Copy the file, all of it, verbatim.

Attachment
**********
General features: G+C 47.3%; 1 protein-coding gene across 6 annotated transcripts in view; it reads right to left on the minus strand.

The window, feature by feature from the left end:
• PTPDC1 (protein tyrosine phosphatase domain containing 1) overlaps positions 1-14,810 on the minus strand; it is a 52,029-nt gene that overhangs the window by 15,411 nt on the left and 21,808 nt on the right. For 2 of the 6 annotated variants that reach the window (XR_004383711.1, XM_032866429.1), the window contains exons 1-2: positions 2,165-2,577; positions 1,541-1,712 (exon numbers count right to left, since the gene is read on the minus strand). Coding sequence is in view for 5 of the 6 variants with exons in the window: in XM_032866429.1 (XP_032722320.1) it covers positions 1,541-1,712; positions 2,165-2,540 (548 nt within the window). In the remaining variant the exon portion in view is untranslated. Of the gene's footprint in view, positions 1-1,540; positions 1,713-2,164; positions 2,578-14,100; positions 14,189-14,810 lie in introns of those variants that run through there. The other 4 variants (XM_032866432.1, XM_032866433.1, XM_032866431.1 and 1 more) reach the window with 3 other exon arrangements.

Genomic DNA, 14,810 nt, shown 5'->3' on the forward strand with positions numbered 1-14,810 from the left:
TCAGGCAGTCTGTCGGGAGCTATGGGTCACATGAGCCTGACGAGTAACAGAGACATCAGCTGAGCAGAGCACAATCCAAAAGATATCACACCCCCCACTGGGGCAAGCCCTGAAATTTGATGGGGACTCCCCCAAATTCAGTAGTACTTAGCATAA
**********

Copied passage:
General features: G+C 47.3%; 1 protein-coding gene across 6 annotated transcripts in view; it reads right to left on the minus strand.

The window, feature by feature from the left end:
• PTPDC1 (protein tyrosine phosphatase domain containing 1) overlaps positions 1-14,810 on the minus strand; it is a 52,029-nt gene that overhangs the window by 15,411 nt on the left and 21,808 nt on the right. For 2 of the 6 annotated variants that reach the window (XR_004383711.1, XM_032866429.1), the window contains exons 1-2: positions 2,165-2,577; positions 1,541-1,712 (exon numbers count right to left, since the gene is read on the minus strand). Coding sequence is in view for 5 of the 6 variants with exons in the window: in XM_032866429.1 (XP_032722320.1) it covers positions 1,541-1,712; positions 2,165-2,540 (548 nt within the window). In the remaining variant the exon portion in view is untranslated. Of the gene's footprint in view, positions 1-1,540; positions 1,713-2,164; positions 2,578-14,100; positions 14,189-14,810 lie in introns of those variants that run through there. The other 4 variants (XM_032866432.1, XM_032866433.1, XM_032866431.1 and 1 more) reach the window with 3 other exon arrangements.

Genomic DNA, 14,810 nt, shown 5'->3' on the forward strand with positions numbered 1-14,810 from the left:
TCAGGCAGTCTGTCGGGAGCTATGGGTCACATGAGCCTGACGAGTAACAGAGACATCAGCTGAGCAGAGCACAATCCAAAAGATATCACACCCCCCACTGGGGCAAGCCCTGAAATTTGATGGGGACTCCCCCAAATTCAGTAGTACTTAGCATAA